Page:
The team from the office of the Chief Prosecutor of Rome, having arrived in Cambridge on Tuesday, went to work on Wednesday. The first order of business was the questioning of Giulio Regeni’s thesis supervisor, Maha Abdelrahman, by assistant prosecutor Colaiocco, followed by an early morning search of her office and her home, which led to the seizure of documents, computers, phones, USB sticks and hard drives.
It was a surprising turn of events. The professor, considered to be a material witness and not under investigation, finally spoke to the prosecutors after a year and a half of unsuccessful attempts by the latter to arrange an interview. After an initial meeting at Regeni’s funeral in Fiumicello, Abdelrahman, herself an Egyptian and an opponent of the current regime, had denied all requests and refused to meet with the Italians investigators.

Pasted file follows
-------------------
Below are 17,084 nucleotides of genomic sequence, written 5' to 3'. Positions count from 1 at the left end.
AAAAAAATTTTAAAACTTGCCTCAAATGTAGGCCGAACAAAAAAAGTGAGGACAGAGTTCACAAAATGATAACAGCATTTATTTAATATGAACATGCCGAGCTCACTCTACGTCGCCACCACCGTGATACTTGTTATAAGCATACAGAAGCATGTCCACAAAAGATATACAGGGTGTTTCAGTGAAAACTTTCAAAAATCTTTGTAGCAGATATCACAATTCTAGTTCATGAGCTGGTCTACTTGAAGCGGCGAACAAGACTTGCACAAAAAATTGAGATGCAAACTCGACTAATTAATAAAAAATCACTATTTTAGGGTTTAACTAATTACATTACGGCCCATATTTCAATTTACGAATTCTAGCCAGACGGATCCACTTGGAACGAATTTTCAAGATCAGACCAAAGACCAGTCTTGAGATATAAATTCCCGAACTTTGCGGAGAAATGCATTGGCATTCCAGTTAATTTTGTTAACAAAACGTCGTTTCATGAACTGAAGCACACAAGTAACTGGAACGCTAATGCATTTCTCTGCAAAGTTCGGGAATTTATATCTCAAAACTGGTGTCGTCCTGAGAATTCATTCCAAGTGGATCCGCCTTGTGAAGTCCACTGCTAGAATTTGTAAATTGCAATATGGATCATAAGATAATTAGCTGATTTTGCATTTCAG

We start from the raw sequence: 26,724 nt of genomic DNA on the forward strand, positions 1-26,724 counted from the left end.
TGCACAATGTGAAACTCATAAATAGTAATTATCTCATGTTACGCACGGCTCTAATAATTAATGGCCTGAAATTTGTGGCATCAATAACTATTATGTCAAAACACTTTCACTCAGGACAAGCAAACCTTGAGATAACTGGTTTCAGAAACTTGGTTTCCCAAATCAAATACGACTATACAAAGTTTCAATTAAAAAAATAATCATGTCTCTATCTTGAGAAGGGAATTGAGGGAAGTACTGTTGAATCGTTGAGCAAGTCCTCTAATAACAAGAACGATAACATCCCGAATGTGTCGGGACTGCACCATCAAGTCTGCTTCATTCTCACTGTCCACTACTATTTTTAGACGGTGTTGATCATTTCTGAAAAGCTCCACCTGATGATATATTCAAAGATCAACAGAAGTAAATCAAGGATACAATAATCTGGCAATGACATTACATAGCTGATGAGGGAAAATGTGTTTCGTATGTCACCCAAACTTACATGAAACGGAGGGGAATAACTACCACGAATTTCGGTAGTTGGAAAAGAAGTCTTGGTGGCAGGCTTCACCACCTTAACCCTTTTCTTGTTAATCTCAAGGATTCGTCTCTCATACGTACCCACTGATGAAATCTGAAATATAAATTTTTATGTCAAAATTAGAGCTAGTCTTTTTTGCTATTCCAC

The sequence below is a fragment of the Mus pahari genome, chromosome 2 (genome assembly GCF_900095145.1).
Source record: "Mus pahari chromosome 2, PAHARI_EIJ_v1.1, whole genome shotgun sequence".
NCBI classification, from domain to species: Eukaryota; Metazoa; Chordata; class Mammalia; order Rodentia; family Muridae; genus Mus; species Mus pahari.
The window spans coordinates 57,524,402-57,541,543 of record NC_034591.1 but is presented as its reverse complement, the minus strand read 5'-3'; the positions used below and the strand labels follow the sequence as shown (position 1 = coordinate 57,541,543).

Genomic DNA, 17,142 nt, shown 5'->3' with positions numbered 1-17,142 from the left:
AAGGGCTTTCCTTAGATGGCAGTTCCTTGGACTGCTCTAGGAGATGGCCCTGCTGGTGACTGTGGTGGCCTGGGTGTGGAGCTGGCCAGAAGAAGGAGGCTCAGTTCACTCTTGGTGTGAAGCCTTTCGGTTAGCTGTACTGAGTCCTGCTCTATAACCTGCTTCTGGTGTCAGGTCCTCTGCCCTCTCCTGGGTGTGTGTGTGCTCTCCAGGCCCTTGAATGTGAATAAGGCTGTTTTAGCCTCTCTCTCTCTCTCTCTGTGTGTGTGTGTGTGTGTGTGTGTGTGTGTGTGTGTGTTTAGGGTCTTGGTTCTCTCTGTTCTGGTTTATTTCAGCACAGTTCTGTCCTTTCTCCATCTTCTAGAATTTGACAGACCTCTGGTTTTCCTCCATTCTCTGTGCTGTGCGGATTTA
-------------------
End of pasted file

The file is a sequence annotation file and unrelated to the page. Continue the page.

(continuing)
Her refusal ended up stirring a hornet’s nest in Italy, with political commentators and members of the government taking advantage of the opportunity to shift the attention of the public from Cairo to London, and to accuse the professor of sympathizing with the Muslim Brotherhood, aiming to make everyone assume there had been some (vague and ill-defined) conspiracy.